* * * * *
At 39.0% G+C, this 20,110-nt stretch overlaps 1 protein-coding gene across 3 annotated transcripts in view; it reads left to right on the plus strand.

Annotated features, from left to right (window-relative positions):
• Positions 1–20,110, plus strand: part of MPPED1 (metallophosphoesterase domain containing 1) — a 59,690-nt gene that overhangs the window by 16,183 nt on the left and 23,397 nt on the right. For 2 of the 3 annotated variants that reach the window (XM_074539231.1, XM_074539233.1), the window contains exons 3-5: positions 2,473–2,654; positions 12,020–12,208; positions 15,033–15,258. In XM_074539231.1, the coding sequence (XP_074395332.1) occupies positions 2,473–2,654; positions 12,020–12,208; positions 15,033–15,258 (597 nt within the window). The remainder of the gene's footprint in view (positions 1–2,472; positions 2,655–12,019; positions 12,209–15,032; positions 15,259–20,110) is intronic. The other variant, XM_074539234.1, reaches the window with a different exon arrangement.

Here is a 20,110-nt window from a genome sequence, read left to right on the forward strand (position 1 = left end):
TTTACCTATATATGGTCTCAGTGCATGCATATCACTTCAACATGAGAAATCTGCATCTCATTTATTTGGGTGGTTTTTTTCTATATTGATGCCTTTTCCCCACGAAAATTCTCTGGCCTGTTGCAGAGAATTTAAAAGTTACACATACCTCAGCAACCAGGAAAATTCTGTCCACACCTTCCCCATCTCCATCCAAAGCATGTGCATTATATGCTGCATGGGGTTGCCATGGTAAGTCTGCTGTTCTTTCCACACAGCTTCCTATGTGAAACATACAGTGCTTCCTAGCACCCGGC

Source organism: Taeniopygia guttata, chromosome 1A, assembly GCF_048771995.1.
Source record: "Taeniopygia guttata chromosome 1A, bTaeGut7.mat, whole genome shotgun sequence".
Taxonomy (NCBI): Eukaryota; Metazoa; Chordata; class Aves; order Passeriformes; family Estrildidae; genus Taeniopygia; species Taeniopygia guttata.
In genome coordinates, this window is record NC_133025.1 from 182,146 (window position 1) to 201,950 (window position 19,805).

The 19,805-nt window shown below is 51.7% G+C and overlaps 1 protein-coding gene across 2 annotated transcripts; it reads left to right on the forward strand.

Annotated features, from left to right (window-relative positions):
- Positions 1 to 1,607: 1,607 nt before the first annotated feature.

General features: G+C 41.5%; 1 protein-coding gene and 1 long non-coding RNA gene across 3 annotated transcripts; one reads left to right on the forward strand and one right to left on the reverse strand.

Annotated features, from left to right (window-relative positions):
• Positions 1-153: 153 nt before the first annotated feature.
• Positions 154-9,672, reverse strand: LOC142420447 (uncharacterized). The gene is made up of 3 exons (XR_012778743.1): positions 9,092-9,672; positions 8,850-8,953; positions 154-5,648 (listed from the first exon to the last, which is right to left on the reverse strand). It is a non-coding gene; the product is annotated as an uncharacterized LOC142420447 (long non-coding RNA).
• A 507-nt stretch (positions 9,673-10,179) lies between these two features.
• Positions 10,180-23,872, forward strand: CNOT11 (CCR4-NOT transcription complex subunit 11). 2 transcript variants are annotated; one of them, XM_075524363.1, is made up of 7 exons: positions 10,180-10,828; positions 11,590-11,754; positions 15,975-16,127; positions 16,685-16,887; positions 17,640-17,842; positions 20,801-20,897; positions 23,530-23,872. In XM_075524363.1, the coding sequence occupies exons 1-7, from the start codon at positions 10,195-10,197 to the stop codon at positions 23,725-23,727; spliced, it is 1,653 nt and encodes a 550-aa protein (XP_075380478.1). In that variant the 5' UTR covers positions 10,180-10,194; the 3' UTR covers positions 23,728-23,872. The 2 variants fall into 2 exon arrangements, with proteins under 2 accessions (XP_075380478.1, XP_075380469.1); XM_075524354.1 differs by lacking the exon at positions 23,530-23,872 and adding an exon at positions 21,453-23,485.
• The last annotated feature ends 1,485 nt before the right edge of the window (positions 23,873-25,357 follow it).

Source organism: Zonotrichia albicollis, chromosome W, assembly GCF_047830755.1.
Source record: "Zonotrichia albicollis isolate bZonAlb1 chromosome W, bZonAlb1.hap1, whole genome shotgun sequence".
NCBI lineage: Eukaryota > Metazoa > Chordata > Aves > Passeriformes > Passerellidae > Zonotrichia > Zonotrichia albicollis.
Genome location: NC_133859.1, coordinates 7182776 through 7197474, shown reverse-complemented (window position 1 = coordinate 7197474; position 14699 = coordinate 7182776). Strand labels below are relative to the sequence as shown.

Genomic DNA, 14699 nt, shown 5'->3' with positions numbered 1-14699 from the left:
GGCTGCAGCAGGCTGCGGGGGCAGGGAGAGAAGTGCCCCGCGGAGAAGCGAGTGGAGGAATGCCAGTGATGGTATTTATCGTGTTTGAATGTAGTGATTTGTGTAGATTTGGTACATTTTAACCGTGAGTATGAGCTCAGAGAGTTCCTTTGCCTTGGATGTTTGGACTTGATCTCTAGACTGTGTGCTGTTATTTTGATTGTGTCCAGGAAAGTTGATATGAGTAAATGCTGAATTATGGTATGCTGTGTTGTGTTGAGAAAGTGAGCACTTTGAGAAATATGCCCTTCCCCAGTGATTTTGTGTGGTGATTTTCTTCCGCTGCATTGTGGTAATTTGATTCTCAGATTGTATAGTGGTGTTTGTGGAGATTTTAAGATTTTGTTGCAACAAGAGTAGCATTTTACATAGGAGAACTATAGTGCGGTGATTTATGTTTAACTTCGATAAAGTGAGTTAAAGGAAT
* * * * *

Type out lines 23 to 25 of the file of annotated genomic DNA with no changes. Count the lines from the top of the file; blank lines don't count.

Genome location: NC_133859.1, coordinates 7182776 through 7197474, shown reverse-complemented (window position 1 = coordinate 7197474; position 14699 = coordinate 7182776). Strand labels below are relative to the sequence as shown.

Genomic DNA, 14699 nt, shown 5'->3' with positions numbered 1-14699 from the left:
GGCTGCAGCAGGCTGCGGGGGCAGGGAGAGAAGTGCCCCGCGGAGAAGCGAGTGGAGGAATGCCAGTGATGGTATTTATCGTGTTTGAATGTAGTGATTTGTGTAGATTTGGTACATTTTAACCGTGAGTATGAGCTCAGAGAGTTCCTTTGCCTTGGATGTTTGGACTTGATCTCTAGACTGTGTGCTGTTATTTTGATTGTGTCCAGGAAAGTTGATATGAGTAAATGCTGAATTATGGTATGCTGTGTTGTGTTGAGAAAGTGAGCACTTTGAGAAATATGCCCTTCCCCAGTGATTTTGTGTGGTGATTTTCTTCCGCTGCATTGTGGTAATTTGATTCTCAGATTGTATAGTGGTGTTTGTGGAGATTTTAAGATTTTGTTGCAACAAGAGTAGCATTTTACATAGGAGAACTATAGTGCGGTGATTTATGTTTAACTTCGATAAAGTGAGTTAAAGGAAT